A day trip to Cascais is a fantastic option for those visiting Lisbon in the warmer months and fancy a few hours on the beach. But there’s more to the town than its beaches. The Old Town is gorgeous any time of year, and there’s even a Museum Quarter, for lovers of art, history, and culture.

Top tip: If you can, buy your train ticket from the station the day before you go to avoid the long queues on the day.

Sunset boat trip

One thing we would encourage anyone to take from this guide to Lisbon is a sunset boat trip along the Tagus River. You can easily find them on Air B&B, but we did this one. With an attentive and passionate tour guide, complimentary snacks and drinks, and amazing views, it’s a must-see.

guide to lisbon

Guide to Lisbon: Where to eat


This cute place is perfect for brunch. There is usually a bit of a wait to be seated, but there’s a small square right outside which makes waiting not so bad. Try to get a seat outside on the terrace for the full experience – the iconic tram 28 passes right in front of the cafe. The menu is extensive and it’s the kind of place where you want to order everything. However, we can personally say that the hummus, avocado, and mushroom on toast is fantastic. Each dish comes with a pickled salad around it, which is a nice touch and complements the main meal beautifully. And while this might not be the most traditional spot to grab a pastel de nata, it was actually the best we had in Lisbon.

Ponto Final

A lot of people consider this place to be a tourist trap. And it might well be, but places are often popular for a reason, and this is one of them. It’s probably the most unique restaurant in Lisbon, snaked along a small cliff edge. It’s actually located in Almada, just across the Tagus River. To get there, you can either get a thirty-minute taxi or take a twenty-minute ferry ride from the Cais do Sodré ferry terminal in Lisbon. It might seem like a faff. After all, there are so many great restaurants in Lisbon, what makes this one so special?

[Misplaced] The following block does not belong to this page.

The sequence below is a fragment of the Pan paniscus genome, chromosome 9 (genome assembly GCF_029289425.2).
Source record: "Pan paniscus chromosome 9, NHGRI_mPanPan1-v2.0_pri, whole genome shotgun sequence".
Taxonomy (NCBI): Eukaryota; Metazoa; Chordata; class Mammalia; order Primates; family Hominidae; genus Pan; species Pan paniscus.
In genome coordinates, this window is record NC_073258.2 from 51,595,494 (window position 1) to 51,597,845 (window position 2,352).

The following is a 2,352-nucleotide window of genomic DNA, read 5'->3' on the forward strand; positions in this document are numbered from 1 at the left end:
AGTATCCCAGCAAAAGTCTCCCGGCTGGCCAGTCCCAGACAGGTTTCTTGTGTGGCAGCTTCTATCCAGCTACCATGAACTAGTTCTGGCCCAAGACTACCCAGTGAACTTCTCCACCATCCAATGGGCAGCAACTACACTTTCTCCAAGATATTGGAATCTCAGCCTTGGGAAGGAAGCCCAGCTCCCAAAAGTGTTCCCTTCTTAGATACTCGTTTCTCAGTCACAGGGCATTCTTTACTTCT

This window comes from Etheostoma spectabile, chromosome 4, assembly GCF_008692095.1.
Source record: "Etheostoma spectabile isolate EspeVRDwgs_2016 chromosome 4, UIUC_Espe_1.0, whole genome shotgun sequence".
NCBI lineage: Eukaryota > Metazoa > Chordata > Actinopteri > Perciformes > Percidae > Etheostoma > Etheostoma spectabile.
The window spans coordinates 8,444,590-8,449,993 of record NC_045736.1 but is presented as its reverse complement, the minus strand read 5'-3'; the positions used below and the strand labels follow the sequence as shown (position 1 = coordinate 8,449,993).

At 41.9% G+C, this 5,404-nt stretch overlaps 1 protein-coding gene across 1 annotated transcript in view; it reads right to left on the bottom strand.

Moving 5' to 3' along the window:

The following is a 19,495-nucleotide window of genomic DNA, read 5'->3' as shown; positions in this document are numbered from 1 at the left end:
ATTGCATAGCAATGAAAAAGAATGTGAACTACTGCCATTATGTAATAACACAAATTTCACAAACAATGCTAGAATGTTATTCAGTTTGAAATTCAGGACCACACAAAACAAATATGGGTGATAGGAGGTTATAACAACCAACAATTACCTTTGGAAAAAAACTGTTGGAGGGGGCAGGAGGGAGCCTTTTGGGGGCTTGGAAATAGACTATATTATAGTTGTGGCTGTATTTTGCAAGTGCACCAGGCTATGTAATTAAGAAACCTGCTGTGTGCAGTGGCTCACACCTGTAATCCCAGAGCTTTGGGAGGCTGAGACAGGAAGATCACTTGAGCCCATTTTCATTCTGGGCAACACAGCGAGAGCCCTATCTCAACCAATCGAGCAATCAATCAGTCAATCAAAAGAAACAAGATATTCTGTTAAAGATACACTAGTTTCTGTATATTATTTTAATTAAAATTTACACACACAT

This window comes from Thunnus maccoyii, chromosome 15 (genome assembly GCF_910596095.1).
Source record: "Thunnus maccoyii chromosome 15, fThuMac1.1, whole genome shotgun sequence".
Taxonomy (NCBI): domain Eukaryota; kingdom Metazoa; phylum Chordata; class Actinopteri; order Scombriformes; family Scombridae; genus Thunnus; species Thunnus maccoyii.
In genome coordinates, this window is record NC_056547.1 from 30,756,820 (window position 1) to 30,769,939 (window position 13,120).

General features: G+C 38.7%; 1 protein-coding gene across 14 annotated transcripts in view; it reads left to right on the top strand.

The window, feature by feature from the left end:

There’s something to be said about asking for a wine recommendation and not flippantly being told one of the most expensive options. The bartender gave it some thought after asking us a few questions and recommended the best white wine we’ve ever had for €14 a bottle. In terms of food, everything on the menu looks fantastic, but we can say for certain that the salmon, seabass, and prime ribs are brilliant.

Photo by: willflyforfood.net

Top tip: Book as far as you can in advance. It gets booked up very quickly. However, if you don’t manage to book a table (which we didn’t), you only have to wait twenty minutes or so before one becomes available. It also gets very cold and windy beside the river when the sun sets, so be sure to bring a jacket.

Café Império

This place came as a recommendation from Pedro, our captain on the sunset boat. It’s quite a bit off the beaten path, mostly frequented by locals, and has a bit of an 80s Godfather vibe with its red carpet and waistcoated waiters, but it’s all part of the experience when you’re having the best steak in Lisbon. We wanted a traditional Portuguese-style steak, and we got it.

Portuguese steak is going to differ depending on where you go in the country, but it’s always going to be drowned in a sauce so delicious you’ll want a pint of it.

Chapitô à Mesa